Thanks, Richard. I’m not sure about this. Both forced chemical castration and forced re-education violate bodily and psychological integrity in the sense that they cause biochemical, neural and psychological changes to the ‘recipient’ without that recipient’s consent. There is also a further more straightforward way in which forced chemical castration violates bodily integrity: the means to administering the drug involves an invasive medical procedure (an injection). But as I argued in the post, it doesn’t seem that it’s the means of administration that people are objecting too. The objections would be made even if the drug could be administered non-invasively. In such a case, I’m not clear how chemical castration would violate bodily integrity in any way that forced education wouldn’t also do so.

  • Maggie Clough says:

    I think that this is an excellant solution ( chemical castration ), as I work with many women that has suffered through chidhood by being sexally abused, and now take drugs also self harm to block out the dreadful memory’s of their childhood.
    The men responsible cannot be cured they still find it a thrill to remember what they did for their own satifaction.
    To listen to the women / young girls is so sad, they cannot be cured.Educating these men is not a solution it has been tryed and tested, but they still carry on. So those of you that think that the idea of ‘chemical casteration is wrong should sit with a girl who has gone through so much suffering whislt sutering their skin….more tear drops and blood drops from them.

  • Annonymous says:

    Why stop at sex offenders?

    Chemical castration could prevent a lot of prison rape.

    It’s not like it’s irreversible. If someone turns out to be innocent you simply let them go and they don’t need to take any more chemicals and they go back to normal.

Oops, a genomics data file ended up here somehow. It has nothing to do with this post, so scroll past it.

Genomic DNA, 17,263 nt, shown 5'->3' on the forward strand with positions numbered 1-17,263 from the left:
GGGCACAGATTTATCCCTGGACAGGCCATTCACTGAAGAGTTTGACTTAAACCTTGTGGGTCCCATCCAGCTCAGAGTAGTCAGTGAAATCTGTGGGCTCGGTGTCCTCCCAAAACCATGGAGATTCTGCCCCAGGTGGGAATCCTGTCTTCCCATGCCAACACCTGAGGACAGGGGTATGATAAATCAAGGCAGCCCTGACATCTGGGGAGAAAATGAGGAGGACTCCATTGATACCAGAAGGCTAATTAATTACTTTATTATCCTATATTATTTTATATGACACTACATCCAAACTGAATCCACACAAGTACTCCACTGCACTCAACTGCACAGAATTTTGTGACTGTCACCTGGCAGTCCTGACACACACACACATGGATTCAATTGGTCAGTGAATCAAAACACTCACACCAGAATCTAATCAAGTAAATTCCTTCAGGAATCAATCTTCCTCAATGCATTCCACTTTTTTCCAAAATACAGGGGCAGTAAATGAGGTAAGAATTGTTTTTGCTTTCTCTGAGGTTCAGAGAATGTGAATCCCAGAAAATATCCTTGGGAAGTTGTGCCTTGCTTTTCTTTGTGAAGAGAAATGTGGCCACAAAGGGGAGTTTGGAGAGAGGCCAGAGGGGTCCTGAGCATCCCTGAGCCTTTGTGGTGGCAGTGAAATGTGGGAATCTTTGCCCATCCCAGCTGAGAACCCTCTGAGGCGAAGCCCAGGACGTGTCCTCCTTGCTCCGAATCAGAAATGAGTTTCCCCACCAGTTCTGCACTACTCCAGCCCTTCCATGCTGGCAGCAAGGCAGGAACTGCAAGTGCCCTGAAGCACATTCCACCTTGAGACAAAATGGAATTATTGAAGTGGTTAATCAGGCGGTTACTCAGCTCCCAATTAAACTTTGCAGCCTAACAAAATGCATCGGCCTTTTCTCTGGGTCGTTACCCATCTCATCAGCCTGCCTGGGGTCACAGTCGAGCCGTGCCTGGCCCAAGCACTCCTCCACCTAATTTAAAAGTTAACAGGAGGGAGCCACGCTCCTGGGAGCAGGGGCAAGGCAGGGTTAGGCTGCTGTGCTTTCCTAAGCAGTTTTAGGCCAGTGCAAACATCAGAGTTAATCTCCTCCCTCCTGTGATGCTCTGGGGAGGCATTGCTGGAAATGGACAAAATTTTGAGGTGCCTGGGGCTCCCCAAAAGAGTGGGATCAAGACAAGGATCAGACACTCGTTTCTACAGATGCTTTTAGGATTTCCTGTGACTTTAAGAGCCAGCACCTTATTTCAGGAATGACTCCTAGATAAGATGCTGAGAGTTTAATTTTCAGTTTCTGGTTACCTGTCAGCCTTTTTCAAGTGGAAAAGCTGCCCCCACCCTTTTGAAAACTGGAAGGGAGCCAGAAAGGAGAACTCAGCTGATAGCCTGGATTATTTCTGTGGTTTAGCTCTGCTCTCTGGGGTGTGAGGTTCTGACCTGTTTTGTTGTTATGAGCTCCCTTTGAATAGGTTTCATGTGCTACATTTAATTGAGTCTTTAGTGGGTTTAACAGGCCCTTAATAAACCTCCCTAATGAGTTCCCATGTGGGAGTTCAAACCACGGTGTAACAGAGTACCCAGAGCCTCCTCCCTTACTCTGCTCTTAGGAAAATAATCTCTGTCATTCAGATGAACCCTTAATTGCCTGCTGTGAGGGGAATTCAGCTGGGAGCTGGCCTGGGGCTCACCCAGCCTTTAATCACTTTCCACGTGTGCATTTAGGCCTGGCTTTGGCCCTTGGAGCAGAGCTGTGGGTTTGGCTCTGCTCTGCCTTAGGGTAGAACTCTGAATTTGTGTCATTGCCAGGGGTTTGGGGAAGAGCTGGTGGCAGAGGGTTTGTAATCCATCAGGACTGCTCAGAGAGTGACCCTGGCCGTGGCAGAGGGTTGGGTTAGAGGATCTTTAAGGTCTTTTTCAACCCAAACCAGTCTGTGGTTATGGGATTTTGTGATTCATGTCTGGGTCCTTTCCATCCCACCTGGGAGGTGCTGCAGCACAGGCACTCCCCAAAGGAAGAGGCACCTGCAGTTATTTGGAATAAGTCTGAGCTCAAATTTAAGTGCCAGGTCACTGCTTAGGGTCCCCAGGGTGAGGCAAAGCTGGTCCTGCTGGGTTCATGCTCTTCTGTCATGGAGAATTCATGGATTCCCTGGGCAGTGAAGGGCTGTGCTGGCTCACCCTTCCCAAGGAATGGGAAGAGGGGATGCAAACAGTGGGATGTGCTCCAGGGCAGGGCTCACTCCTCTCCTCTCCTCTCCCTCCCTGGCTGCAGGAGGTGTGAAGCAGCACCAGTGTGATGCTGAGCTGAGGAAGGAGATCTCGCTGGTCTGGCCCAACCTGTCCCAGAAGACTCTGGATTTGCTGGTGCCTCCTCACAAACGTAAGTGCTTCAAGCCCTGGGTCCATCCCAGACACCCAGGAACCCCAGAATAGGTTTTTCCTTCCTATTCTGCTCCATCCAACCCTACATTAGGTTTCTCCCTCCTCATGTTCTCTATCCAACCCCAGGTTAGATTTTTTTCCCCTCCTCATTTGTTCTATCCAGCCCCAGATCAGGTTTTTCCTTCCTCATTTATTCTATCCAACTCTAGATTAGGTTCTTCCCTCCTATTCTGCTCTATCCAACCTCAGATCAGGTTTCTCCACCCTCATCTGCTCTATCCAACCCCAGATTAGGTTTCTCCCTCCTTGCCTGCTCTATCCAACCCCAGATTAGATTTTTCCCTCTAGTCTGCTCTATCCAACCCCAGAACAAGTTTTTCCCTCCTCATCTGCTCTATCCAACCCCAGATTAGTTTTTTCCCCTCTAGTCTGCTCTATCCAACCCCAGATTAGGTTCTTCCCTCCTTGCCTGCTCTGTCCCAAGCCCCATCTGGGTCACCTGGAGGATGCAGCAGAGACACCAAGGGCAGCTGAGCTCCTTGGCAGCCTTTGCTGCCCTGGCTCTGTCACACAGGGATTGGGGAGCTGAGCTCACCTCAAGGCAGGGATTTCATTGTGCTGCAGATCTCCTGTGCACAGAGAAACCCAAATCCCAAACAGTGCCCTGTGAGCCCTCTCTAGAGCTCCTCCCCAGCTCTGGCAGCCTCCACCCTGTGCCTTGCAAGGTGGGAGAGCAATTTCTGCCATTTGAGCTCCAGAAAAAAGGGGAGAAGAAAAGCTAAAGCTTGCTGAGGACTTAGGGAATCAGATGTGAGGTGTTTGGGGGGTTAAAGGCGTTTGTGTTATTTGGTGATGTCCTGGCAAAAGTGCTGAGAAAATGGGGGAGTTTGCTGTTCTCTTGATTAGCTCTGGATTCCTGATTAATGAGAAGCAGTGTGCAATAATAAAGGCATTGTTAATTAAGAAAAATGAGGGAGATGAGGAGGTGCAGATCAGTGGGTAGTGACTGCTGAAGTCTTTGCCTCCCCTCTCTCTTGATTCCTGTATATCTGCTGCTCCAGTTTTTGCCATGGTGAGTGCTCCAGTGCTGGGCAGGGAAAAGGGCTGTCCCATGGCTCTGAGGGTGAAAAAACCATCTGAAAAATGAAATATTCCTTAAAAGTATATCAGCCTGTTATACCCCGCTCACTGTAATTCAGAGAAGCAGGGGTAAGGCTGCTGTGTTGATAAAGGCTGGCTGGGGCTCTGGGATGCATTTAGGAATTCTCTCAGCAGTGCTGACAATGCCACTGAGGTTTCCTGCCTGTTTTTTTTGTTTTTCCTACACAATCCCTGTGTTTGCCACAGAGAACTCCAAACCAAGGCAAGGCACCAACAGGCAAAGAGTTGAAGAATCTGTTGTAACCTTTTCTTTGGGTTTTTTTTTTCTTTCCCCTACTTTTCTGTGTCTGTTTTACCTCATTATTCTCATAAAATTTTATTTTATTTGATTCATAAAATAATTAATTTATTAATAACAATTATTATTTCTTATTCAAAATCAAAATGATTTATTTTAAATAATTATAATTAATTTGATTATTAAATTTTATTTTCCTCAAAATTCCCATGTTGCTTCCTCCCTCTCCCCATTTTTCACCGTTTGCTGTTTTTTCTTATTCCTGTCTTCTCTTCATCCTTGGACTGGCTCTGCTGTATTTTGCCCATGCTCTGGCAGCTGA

• Robert says:

    Castration is wrong due to the real rates of sex offenders re-offending.

    The re-offense rate for sex offenders are much lower than people realize. Even the ones that do re-offended its for not registering on time or on a non-sex related offense like a DUI. It’s too easy to re-offend(under current law), going to close to a high school while driving to work or while on vacation failing to register while away for two weeks, going a couple days past yearly registration date. Are these real harmful sexual offenses? Yet these situations are considered when making up these rates. Believe me after the embarrassment, jail time, probation, required therapy and registering all the time. The sex offender rarely re-offends sexually, but the media would have you believe they do. Stranger danger? BS!! Most new sex offenses are from first time offenders not re-offenders. So, educate little Johnny prior to him going out with his GF! This is such sad BS, but true. Call it the new McCarthyism or the new Salem witch hunts! As this snow ball goes down the hill of injustice soon we all will know someone hit by it. It might be you next!